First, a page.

Zimbabwe," said Sarah, who sells excursions for at the Zambezi Sun, part of
a South African hotel chain that opened on the Zambian side in 2001.

Hotels, lodges and other tourist attractions have mushroomed over the past
decade around Livingstone, which became so popular that it now boasts
several daily direct flights to South Africa.

But a brand new curio market on the main road lies empty as tourists fly in
and hop across the border.

"We are not happy, the situation is bad," said the Livingstone Tourism
Association. "They come here for activities and they go to Zimbabwe for

Livingstone still runs a brisk trade in business travel by hosting
conferences and corporate team-building workshops, but now faces stiff
competition with Victoria Falls for leisure travellers.

Zimbabwe's tourism earnings jumped 47 percent last year to $770 million, as
the number of visitors rose 15 percent to 2.3 million nationally, with
Victoria Falls the country's biggest attraction, according to the tourism

Tourism minister Walter Mzembi hopes to grow that number to five billion
dollars by 2015.

"However, this is on condition that the current peace and stability in the
country prevails and the country is able to spin a more positive image of
itself," he told reporters last month.

Since Zimbabwe adopted the US dollar two years ago, prices are lower in
Victoria Falls than in Livingstone, where entrance to the derelict Railway
Museum costs $15 for foreigners.

"It is cheaper here, and people can walk to the falls. They don't have to
take a taxi or whatever," said Duni, a Victoria Falls hawker offering sunset
cruises, helicopter rides, rafting, bungee jumps and safaris to passers-by
on the sidewalk.

While Victoria Falls sits at the river edge, Livingstone is 10 kilometres
(six miles) away, with a fleet of blue taxis shuttling visitors around for
$10 a pop.

Opinion is divided on which side offers the better view of the 108-metre
(360-foot) high falls, though the Zimbabwean side has a greater variety of

Confident in its renaissance, Victoria Falls has asked for Chinese aid to
expand its airport to accommodate bigger planes.

But the throngs of street vendors trailing tourists are a constant reminder
that it's still not business as usual.

Among the souvenirs on offer, a 100-trillion-dollar note from the old
Zimbabwe currency, a worthless amount during the age of hyperinflation. Its
relegation to the trinket shelves is what allowed to Victoria Falls to
welcome visitors again.

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Botswana civil servants begin 10-day strike

(AFP) – 6 hours ago

GABORONE — Botswana civil servants on Monday began a 10-day strike over pay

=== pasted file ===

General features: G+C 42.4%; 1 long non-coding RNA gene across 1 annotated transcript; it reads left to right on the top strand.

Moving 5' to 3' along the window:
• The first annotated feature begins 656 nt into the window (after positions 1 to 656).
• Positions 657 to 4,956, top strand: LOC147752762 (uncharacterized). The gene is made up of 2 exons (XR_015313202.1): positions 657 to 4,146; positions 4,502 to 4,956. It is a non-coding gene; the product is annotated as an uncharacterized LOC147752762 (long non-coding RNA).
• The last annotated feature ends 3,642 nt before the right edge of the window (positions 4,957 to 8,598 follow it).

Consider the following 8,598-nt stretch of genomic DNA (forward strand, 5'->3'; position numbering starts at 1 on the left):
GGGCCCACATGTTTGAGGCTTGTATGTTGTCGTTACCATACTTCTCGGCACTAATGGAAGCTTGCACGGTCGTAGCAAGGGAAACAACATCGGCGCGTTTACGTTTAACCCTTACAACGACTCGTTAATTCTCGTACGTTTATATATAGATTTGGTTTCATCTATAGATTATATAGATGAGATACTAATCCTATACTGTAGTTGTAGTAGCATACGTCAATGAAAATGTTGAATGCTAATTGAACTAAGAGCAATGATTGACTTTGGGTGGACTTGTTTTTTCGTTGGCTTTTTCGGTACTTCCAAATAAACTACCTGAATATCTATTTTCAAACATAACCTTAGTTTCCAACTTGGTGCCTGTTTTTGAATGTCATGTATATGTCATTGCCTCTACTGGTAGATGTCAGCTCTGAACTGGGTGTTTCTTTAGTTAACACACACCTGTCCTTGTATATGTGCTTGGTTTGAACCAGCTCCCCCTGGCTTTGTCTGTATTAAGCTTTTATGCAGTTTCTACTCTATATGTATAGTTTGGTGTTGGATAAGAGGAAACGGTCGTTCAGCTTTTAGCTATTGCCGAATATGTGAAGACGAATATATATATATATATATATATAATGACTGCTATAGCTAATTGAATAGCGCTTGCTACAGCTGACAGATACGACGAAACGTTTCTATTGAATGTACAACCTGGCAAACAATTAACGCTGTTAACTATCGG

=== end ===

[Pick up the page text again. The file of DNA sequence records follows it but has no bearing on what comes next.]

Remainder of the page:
increases, hampering public services across the country as more than 90,000
workers stayed off the job.

Schools, clinics and public offices were operating on skeleton staff, as
workers vowed to bring services to a standstill.

The Botswana Federation of Public Sector Unions is demanding a 16 percent
wage hike, after a three-year freeze on salaries blamed on the global
economic crisis.

"We are going ahead with the strike because it is legal and we will continue
until our demands are met," said union spokesman Goretetse Kekgonegile.

The economy of the diamond-rich country was shaken by the global financial
downturn in 2008, which knocked resources prices and slashed demand for the

Government says it cannot afford the double-digit hike and is offering a
five percent increase from September 1.

"The government cannot afford what the public servants are demanding and
since they have decided to stay away from work they should know that it's no
work, no pay," acting vice president Ponatshego Kedikilwe said on state

Workers complain that salaries have remained the same despite rising living
costs. Inflation was at 8.5 percent in March.

The workers have also threatened to shut down the country's major border
posts with South Africa, Zimbabwe and Namibia.

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Speculation rife over Grace Mugabe whereabouts

18 April 2011

Zimbabweans have been left to speculate on the whereabouts of Grace Mugabe,
with her husband and family still not coming forward to clarify the

Mugabe’s wife has recently been conspicuously absent from the public eye
after she reportedly left the country with him a short while ago for
Singapore, and has not been seen at official events since. Although she
usually accompanies Mugabe to state events, on Monday she was not present at
the Independence Day celebrations at the National Sports Stadium in Harare,
where Mugabe addressed the crowds. Last Thursday she was also not present at
the Heroes Acre funeral for the Central Intelligence Organisation Deputy
Director General, Menard Muzariri.

On Sunday the Standard newspaper reported that Robert Mugabe’s spokesman
George Charamba claimed he does not know where she is. When asked whether
she had returned from Singapore, Charamba said: “I am not in touch with that

Meanwhile, the Daily News claims that Grace is actually in China, not
Singapore, and is believed to be studying towards a degree. “Through the
studies in China, Grace is probably looking at sorting sort out her future,
as it becomes increasingly clear President Robert Mugabe is slowly losing
his grip on power due to advanced age,” the newspaper stated. It also